COLCHESTER, Vt. - Returning from Macedonia, the Vermont National Guard's State Partnership Program country, Maj. Gen. Steven Cray, the adjutant general, was optimistic about the future of the partnership and the tri-lateral engagement between Macedonia, Vermont and Senegal, Vermont's other State Partnership country.
"Our partnership is more than just a program. We truly have friends in Macedonia and I think that is what has made our program strong for the last 22 years. I hope to be able to have Macedonia and Senegal work together on their common interests. They have made real progress in moving their relationships forward and I think this engagement will be mutually beneficial and Vermont will help to facilitate and guide their respective programs to success," said Cray regarding the tri-lateral engagement.
Cray did not only have tri-lateral engagements on his schedule for this trip and was accompanied by the State Command Sgt. Maj. Toby Quick who worked with his counterparts on noncommissioned officer development as well as integrating into the adjutant general's itinerary. Cray and Quick visited the military medical center in Skopje, the country's capital.
The Army of the Republic of Macedonia showed its visitors just how important their training center is and discussed the finer points of Soldier's saving other Soldier's lives on the battlefield with skills like Self-Aid, Buddy-Care, or better known to the military as 'SABC.' Macedonia has, what is known in the military medical field, as a Role 2 Capability, meaning that they are able to provide care to fellow military members like basic emergency surgical care and can have the ability to be assigned to an area supporting a brigade type of element. This unit is likely to be the focus for trilateral peace keeping operations training.
In the same building complex, Cray and Quick were able to visit a newly renovated area of the civilian side of the hospital as part of a U.S. Humanitarian Assistance Program project. The hospital has been able to improve its surgery areas and emergency room capabilities, allowing for better on the job training opportunities for army reserve doctors who are employed there.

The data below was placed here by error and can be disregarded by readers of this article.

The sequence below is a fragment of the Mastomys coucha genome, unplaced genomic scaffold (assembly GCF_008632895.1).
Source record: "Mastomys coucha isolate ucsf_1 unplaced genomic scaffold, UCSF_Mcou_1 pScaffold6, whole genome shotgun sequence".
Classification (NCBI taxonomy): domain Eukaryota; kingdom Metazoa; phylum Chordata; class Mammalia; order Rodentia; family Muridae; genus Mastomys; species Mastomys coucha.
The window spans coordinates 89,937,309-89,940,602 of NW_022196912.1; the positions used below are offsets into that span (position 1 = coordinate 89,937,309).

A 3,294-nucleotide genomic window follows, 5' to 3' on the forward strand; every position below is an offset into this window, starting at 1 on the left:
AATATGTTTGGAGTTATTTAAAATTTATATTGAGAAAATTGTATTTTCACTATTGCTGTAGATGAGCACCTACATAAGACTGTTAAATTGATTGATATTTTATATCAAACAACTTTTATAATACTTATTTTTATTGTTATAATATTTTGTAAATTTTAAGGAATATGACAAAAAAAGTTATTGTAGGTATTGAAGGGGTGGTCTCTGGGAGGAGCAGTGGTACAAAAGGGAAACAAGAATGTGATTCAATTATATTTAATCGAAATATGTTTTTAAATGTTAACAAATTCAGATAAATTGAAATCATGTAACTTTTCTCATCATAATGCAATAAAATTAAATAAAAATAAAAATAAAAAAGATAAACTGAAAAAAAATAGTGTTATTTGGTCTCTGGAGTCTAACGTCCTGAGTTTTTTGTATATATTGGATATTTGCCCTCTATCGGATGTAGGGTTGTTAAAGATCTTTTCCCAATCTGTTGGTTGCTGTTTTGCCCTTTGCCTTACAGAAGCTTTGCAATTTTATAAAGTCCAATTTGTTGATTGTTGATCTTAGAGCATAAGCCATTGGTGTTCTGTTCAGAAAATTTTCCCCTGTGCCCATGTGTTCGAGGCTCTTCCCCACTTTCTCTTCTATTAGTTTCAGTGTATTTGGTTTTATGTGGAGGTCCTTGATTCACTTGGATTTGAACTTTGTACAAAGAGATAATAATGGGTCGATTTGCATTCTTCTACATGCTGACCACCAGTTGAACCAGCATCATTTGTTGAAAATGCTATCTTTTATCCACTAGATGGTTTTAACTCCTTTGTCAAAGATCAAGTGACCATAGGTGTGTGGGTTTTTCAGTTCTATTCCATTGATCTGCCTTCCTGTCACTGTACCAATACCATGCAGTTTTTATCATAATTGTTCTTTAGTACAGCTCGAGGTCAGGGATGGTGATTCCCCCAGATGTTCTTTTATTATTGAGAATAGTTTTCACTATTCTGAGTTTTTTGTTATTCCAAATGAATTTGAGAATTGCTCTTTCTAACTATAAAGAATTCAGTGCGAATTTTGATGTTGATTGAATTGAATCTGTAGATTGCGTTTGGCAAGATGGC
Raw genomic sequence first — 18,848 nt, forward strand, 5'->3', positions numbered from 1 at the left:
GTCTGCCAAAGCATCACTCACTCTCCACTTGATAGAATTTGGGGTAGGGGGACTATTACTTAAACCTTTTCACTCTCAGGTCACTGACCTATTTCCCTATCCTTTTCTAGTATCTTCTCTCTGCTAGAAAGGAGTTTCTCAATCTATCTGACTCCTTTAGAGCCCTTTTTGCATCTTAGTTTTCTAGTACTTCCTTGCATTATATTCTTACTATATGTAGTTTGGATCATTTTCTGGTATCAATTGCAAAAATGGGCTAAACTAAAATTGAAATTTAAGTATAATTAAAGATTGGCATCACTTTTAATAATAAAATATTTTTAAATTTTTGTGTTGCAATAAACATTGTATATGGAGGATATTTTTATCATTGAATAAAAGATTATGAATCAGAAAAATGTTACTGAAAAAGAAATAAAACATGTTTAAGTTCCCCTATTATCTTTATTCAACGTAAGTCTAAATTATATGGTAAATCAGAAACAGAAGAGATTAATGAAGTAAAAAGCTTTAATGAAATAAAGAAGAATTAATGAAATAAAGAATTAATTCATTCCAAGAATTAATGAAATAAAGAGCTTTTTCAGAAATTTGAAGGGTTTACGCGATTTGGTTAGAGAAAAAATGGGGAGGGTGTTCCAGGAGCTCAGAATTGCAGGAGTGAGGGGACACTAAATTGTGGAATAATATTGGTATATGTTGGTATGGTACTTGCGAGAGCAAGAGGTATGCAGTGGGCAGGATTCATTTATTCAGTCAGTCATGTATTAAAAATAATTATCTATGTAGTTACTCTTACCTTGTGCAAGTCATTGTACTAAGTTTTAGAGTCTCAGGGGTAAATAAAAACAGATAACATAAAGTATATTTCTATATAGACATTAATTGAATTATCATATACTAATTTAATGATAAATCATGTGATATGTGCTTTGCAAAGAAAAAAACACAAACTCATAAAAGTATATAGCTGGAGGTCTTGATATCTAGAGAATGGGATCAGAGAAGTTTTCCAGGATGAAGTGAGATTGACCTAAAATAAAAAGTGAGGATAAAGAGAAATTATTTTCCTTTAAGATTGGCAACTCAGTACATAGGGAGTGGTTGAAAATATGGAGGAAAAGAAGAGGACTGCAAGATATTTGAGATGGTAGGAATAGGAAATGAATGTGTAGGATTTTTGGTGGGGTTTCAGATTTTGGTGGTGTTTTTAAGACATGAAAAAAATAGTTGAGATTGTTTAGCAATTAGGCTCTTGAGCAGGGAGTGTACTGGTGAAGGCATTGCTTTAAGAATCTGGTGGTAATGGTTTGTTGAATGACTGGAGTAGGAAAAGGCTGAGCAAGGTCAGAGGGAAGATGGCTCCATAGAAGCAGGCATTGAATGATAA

At a separate project in the Municipality of Illinden, Cray and Quick, along with Paul Wohlers, the U.S. ambassador to Macedonia, met with the mayor of Illinden and the director of the school that participated in USAID's Interethnic Integration in Education Program (IIEP). Part of that larger program involved a U.S. European command-funded rehabilitation of the structure using humanitarian assistance program funds. During the visit Cray, representing US EUCOM J4, assisted the U.S. embassy in a ribbon-cutting ceremony and spoke about the importance of shared cultural diversity.
Quick and Cray were both able to discuss noncommissioned officer development.
"NCO development in Macedonia is very strong and they have very professional Soldiers. Initially, they started out on modeling our system and they have adapted that to fit their standards and their needs," Quick said.
In multiple media engagements, Cray was asked what he thought about the soldiers of Macedonia and their relationship with the Vermont National Guard, he noted not only their professionalism, but also their dedication and how their relationships with individual soldiers in the Vermont National Guard have also developed into a true "brothers and sisters in arms" relationship.
In a concurrent visit, Brig. Gen. Mark Lovejoy, the chief of staff, traveled to Macedonia and assisted in a domestic operations visit with Vermont state officials, Commissioner Keith Flynn, the commissioner of public safety and Director Joe Flynn, the director of the division for emergency management.